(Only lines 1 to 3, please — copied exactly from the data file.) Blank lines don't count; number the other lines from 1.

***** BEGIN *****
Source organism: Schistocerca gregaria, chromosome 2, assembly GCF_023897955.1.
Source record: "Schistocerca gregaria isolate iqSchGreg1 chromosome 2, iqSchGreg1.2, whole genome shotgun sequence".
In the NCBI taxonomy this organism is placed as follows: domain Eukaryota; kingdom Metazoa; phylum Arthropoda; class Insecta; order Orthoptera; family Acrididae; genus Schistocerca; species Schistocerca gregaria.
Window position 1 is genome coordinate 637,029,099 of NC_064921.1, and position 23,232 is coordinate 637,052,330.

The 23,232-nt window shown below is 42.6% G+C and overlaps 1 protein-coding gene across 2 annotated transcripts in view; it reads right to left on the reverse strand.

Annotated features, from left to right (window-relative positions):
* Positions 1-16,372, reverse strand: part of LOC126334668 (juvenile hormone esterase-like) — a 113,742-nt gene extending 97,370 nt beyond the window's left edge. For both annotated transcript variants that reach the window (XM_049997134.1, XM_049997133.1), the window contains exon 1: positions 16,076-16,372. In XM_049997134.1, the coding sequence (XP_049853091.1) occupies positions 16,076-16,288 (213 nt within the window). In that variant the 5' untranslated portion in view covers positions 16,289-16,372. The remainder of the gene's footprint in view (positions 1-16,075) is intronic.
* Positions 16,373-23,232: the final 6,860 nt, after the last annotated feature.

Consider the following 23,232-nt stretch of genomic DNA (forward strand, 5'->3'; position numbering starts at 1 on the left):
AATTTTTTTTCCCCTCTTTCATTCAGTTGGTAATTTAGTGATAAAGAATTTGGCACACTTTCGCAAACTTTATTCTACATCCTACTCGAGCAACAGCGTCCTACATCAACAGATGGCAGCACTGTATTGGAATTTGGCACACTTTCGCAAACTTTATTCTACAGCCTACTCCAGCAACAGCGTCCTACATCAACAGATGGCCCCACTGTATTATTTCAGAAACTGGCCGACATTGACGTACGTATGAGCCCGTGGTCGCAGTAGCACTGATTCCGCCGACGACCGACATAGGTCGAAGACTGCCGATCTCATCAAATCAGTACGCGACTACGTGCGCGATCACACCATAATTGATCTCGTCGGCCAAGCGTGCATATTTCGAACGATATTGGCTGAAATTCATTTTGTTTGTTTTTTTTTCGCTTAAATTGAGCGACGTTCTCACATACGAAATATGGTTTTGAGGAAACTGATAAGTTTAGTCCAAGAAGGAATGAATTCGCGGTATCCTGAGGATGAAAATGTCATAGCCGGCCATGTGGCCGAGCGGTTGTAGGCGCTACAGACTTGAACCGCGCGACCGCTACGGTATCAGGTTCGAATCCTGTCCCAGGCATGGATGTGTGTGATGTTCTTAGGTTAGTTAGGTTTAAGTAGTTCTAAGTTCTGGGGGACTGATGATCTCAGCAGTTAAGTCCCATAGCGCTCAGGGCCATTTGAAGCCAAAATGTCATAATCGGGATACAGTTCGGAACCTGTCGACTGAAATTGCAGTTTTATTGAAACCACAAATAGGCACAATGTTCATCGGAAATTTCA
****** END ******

Source organism: Schistocerca gregaria, chromosome 2, assembly GCF_023897955.1.
Source record: "Schistocerca gregaria isolate iqSchGreg1 chromosome 2, iqSchGreg1.2, whole genome shotgun sequence".
In the NCBI taxonomy this organism is placed as follows: domain Eukaryota; kingdom Metazoa; phylum Arthropoda; class Insecta; order Orthoptera; family Acrididae; genus Schistocerca; species Schistocerca gregaria.